Among the most pervasive data structures in computer science are trees. A tree consists of a root containing some atomic value, and children which are themselves either atomic values or subtrees. For example, the expression (a+b)*c*Sin[x] can be regarded as a tree with Times as its root and children that are respectively the subtree Plus[a,b], the atom c, and the subtree Sin[x] .

Trees are used in a variety of algorithms both for reasons of efficiency and because many data abstractions are best modelled via trees. Indeed, all Mathematica expressions fall into the class of structures known as "directed acyclic graphs (DAGs), and these are a small generalization of trees.

A particularly simple flavor is known as a binary tree. Each subtree has at most two children, referred to by the terms "left" and "right." Such trees may be used to implement fast average-time sorting algorithms. The simplest example is shown below. We build a tree by placing new elements to the left or right of a given node according to ordering between node and new element. Once all are in the tree we flatten it; the result is a sorted version of the original set. If we have n elements then the average-case complexity is O(n*log(n)). This is because each atom (typically) will be at depth not much more than log(n), hence each of n insertions averages that many steps.

Below we implement an ordered binary tree. We use Mathematica canonical ordering to compare elements. We also use List as our head for each triple {left,val,right}. This effectively precludes use of lists for element values. One can use a different head to get around this drawback, but for our purposes this suffices.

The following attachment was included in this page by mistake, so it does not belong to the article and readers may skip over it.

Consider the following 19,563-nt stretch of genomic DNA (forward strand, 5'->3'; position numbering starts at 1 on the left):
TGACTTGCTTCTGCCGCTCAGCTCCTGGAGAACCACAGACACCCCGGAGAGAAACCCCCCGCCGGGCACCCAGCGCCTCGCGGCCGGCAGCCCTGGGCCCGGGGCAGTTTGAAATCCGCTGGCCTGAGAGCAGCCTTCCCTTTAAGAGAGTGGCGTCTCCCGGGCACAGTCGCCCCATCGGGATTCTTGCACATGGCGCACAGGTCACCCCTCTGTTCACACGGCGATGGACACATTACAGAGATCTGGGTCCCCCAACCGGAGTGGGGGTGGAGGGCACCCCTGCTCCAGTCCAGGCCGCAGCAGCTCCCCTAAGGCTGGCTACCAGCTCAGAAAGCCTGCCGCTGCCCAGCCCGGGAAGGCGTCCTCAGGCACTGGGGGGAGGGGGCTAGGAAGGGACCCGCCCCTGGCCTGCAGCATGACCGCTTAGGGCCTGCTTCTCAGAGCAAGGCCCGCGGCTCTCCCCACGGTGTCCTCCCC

Now we run a few examples and demonstrate that this does indeed sort the original list of elements. We gather timings to check algorithmic complexity.


With this data we can now see that the algorithmic complexity is roughly as billed, O(n*log(n)).


It should be noted that this sorting algorithm takes a minor shortcut. In ordering elements in a tree node as {left,val,right} we may simply recover the sorted list using Flatten. A different internal node element ordering would not support this. We could more generally use a stack and walk the tree, as was done in the code to emulate Flatten, and this would still give the appropriate algorithmic complexity.